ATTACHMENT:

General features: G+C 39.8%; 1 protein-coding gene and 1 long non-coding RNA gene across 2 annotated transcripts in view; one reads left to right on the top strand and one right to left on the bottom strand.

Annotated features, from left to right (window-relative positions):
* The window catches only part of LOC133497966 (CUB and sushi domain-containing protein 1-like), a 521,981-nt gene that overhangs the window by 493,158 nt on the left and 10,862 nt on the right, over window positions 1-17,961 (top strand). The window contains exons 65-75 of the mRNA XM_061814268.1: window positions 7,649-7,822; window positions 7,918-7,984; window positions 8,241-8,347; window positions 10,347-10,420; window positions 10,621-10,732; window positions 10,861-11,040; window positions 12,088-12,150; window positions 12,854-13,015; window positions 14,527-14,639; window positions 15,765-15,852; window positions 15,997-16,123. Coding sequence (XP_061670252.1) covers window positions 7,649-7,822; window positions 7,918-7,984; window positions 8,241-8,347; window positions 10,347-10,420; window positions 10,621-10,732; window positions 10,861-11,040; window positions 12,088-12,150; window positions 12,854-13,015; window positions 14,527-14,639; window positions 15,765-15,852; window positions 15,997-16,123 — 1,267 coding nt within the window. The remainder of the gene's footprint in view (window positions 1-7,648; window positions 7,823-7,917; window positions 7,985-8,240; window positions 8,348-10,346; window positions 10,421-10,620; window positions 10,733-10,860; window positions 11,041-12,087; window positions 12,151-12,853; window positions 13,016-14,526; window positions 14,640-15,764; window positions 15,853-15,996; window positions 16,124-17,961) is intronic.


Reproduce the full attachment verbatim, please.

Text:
General features: G+C 39.8%; 1 protein-coding gene and 1 long non-coding RNA gene across 2 annotated transcripts in view; one reads left to right on the top strand and one right to left on the bottom strand.

Annotated features, from left to right (window-relative positions):
* The window catches only part of LOC133497966 (CUB and sushi domain-containing protein 1-like), a 521,981-nt gene that overhangs the window by 493,158 nt on the left and 10,862 nt on the right, over window positions 1-17,961 (top strand). The window contains exons 65-75 of the mRNA XM_061814268.1: window positions 7,649-7,822; window positions 7,918-7,984; window positions 8,241-8,347; window positions 10,347-10,420; window positions 10,621-10,732; window positions 10,861-11,040; window positions 12,088-12,150; window positions 12,854-13,015; window positions 14,527-14,639; window positions 15,765-15,852; window positions 15,997-16,123. Coding sequence (XP_061670252.1) covers window positions 7,649-7,822; window positions 7,918-7,984; window positions 8,241-8,347; window positions 10,347-10,420; window positions 10,621-10,732; window positions 10,861-11,040; window positions 12,088-12,150; window positions 12,854-13,015; window positions 14,527-14,639; window positions 15,765-15,852; window positions 15,997-16,123 — 1,267 coding nt within the window. The remainder of the gene's footprint in view (window positions 1-7,648; window positions 7,823-7,917; window positions 7,985-8,240; window positions 8,348-10,346; window positions 10,421-10,620; window positions 10,733-10,860; window positions 11,041-12,087; window positions 12,151-12,853; window positions 13,016-14,526; window positions 14,640-15,764; window positions 15,853-15,996; window positions 16,124-17,961) is intronic.